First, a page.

In recent years, many studies have argued that reflective thinking helps pre-service teachers to develop expertise in their practice. Teacher’s reflective thinking is seen as being helpful in developing teachers into decision makers, thereby helping them to understand their work and define the direction of schooling. Furthermore, reflective thinking is viewed as being able to link theory and practice. Thus, the purpose of this study was to define the types and content of reflective thinking and to measure changes in the types and content of participants’ reflective thinking through a science methodology course. In this study, we defined teachers’ reflective thinking and analyzed pre-service teachers’ reflective thinking demonstrated in their journal writing and interviews. Two pre-service teachers voluntarily participated in this study. The participants took theoretical lessons, demonstrated micro-teaching, and taught students during field experience as part of a three-month long science methodology course and practicum. Reflective practice journals and individual interviews were used for analyzing the changes in and characteristics of pre-service teachers’ reflective thinking. The results of this study were as follows. First, the major type of participants’ reflective thinking was technical reflection, and much of the content of their reflective thinking leaned toward teaching technique and physical context. Secondly, professional reflection was more appropriate than technical reflection for translating the separated contents into an integrated knowledge set. Thirdly, compared with other periods, pre-service teachers’ reflective thinking was dominantly enhanced during field experience.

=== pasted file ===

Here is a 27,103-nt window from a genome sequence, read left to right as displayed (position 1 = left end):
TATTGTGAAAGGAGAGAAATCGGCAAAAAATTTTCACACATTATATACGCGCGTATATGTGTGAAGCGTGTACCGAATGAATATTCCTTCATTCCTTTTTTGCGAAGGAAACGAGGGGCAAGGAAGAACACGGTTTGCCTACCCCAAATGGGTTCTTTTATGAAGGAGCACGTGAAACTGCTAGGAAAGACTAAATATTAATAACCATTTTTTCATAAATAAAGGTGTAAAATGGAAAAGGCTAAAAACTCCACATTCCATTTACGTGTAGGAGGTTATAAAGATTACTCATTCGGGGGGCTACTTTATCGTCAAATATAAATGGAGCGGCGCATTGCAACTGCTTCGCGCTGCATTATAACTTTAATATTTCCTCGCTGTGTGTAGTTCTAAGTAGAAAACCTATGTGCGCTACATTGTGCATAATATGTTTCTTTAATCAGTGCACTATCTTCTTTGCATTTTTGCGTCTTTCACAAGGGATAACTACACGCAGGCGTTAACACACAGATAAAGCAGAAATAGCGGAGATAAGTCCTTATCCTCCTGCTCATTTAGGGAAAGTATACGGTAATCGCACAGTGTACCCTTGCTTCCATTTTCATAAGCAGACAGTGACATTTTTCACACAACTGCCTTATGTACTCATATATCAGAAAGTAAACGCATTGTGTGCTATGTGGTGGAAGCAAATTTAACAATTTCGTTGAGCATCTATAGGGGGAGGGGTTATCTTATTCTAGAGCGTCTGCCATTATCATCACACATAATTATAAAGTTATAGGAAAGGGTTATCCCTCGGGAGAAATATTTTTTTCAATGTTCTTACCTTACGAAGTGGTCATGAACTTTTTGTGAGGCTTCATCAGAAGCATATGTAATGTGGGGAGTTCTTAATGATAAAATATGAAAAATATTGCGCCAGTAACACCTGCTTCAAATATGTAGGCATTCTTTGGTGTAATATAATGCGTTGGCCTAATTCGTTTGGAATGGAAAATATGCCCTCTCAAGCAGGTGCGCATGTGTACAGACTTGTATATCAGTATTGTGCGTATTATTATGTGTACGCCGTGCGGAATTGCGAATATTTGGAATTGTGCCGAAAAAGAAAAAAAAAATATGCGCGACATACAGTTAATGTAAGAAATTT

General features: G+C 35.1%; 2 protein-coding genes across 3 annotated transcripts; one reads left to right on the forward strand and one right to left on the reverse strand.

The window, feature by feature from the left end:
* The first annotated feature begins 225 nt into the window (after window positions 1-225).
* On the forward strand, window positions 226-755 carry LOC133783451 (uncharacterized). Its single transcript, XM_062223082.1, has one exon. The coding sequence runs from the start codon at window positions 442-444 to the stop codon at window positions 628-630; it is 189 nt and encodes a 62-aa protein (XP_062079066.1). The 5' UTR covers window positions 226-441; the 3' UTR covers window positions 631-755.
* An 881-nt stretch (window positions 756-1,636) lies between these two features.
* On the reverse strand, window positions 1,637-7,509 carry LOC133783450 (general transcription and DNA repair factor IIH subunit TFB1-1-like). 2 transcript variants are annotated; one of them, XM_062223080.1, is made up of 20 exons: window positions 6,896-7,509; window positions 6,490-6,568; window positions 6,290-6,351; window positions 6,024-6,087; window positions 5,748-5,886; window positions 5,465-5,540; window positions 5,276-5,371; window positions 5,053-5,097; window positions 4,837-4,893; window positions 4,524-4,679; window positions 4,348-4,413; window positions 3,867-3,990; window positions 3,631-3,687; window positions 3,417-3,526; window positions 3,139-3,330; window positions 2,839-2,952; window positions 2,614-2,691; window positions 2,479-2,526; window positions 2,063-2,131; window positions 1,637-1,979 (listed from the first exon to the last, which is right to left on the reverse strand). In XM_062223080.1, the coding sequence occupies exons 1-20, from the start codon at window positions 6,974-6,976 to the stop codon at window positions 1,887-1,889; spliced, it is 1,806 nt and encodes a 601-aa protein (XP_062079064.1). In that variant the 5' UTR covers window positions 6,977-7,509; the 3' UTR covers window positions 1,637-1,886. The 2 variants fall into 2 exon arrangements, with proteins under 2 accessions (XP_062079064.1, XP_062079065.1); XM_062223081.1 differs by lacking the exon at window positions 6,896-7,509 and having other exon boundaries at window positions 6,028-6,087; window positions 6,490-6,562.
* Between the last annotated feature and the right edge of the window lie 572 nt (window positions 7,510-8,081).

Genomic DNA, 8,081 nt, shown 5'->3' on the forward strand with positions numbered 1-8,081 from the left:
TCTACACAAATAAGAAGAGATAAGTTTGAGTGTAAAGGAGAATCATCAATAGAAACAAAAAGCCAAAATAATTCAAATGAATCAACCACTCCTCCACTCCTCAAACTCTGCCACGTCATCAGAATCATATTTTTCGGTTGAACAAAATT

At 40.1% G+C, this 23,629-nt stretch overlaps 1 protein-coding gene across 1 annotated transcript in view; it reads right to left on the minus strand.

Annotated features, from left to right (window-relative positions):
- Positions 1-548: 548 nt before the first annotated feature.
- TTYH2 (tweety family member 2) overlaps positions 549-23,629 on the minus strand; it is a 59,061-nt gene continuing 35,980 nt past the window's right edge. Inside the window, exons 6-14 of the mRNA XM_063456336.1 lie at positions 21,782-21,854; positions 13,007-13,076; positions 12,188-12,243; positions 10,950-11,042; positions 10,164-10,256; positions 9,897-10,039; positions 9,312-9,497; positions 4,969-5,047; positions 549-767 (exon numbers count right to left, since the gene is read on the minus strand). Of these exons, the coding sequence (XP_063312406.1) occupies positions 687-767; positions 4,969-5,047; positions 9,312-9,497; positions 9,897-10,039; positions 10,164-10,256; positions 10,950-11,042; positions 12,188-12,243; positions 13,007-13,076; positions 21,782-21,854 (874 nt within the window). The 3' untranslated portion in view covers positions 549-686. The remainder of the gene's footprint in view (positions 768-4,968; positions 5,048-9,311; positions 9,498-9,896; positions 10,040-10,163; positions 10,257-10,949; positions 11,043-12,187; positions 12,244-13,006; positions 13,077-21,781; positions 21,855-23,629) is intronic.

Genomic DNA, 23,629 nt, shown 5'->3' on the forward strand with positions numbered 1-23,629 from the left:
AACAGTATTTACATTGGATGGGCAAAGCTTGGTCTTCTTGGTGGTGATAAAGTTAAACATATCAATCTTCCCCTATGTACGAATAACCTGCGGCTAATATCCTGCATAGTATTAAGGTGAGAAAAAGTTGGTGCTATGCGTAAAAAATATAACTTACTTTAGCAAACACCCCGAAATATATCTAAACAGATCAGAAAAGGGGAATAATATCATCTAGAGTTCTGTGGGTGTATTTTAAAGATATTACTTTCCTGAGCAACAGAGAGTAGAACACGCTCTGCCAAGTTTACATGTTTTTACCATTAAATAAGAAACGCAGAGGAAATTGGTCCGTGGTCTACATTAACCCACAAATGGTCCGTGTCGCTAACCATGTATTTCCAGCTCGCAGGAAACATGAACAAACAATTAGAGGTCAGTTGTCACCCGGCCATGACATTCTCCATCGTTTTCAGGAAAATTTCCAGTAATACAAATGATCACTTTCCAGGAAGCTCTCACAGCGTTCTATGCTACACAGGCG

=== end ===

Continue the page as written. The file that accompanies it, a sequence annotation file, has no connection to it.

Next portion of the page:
Ⅱ. Theoretical Background
Ⅴ. Discussion and Implications